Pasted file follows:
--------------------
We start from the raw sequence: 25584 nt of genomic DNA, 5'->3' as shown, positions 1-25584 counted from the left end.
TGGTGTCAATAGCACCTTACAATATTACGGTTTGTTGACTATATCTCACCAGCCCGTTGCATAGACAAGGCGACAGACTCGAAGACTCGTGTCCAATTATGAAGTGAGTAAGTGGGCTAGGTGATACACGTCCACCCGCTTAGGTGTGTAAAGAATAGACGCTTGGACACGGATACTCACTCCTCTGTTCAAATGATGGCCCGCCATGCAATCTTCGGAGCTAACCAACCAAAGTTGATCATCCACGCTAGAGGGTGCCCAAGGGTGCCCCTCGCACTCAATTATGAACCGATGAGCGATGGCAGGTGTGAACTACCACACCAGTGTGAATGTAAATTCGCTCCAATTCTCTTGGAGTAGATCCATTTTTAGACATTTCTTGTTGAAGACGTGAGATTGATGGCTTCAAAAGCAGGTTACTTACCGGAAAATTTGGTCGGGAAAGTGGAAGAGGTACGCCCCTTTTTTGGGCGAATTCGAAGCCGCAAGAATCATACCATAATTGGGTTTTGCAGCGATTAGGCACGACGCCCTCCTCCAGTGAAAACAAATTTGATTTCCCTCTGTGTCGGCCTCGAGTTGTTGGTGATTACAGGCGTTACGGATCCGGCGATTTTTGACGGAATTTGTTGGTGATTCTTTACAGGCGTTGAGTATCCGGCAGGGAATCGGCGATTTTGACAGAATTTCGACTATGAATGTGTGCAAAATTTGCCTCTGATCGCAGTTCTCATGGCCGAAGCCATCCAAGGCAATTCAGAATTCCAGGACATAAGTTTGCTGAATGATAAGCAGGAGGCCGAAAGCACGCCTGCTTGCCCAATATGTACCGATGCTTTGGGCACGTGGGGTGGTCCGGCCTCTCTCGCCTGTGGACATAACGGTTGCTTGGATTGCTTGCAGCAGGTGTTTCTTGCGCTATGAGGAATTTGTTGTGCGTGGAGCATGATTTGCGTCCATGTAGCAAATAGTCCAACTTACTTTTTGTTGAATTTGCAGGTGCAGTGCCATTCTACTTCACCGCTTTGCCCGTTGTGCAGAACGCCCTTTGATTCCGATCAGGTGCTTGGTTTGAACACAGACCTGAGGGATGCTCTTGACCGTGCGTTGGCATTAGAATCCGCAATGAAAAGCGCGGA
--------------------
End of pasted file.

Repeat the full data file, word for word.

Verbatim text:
We start from the raw sequence: 25584 nt of genomic DNA, 5'->3' as shown, positions 1-25584 counted from the left end.
TGGTGTCAATAGCACCTTACAATATTACGGTTTGTTGACTATATCTCACCAGCCCGTTGCATAGACAAGGCGACAGACTCGAAGACTCGTGTCCAATTATGAAGTGAGTAAGTGGGCTAGGTGATACACGTCCACCCGCTTAGGTGTGTAAAGAATAGACGCTTGGACACGGATACTCACTCCTCTGTTCAAATGATGGCCCGCCATGCAATCTTCGGAGCTAACCAACCAAAGTTGATCATCCACGCTAGAGGGTGCCCAAGGGTGCCCCTCGCACTCAATTATGAACCGATGAGCGATGGCAGGTGTGAACTACCACACCAGTGTGAATGTAAATTCGCTCCAATTCTCTTGGAGTAGATCCATTTTTAGACATTTCTTGTTGAAGACGTGAGATTGATGGCTTCAAAAGCAGGTTACTTACCGGAAAATTTGGTCGGGAAAGTGGAAGAGGTACGCCCCTTTTTTGGGCGAATTCGAAGCCGCAAGAATCATACCATAATTGGGTTTTGCAGCGATTAGGCACGACGCCCTCCTCCAGTGAAAACAAATTTGATTTCCCTCTGTGTCGGCCTCGAGTTGTTGGTGATTACAGGCGTTACGGATCCGGCGATTTTTGACGGAATTTGTTGGTGATTCTTTACAGGCGTTGAGTATCCGGCAGGGAATCGGCGATTTTGACAGAATTTCGACTATGAATGTGTGCAAAATTTGCCTCTGATCGCAGTTCTCATGGCCGAAGCCATCCAAGGCAATTCAGAATTCCAGGACATAAGTTTGCTGAATGATAAGCAGGAGGCCGAAAGCACGCCTGCTTGCCCAATATGTACCGATGCTTTGGGCACGTGGGGTGGTCCGGCCTCTCTCGCCTGTGGACATAACGGTTGCTTGGATTGCTTGCAGCAGGTGTTTCTTGCGCTATGAGGAATTTGTTGTGCGTGGAGCATGATTTGCGTCCATGTAGCAAATAGTCCAACTTACTTTTTGTTGAATTTGCAGGTGCAGTGCCATTCTACTTCACCGCTTTGCCCGTTGTGCAGAACGCCCTTTGATTCCGATCAGGTGCTTGGTTTGAACACAGACCTGAGGGATGCTCTTGACCGTGCGTTGGCATTAGAATCCGCAATGAAAAGCGCGGA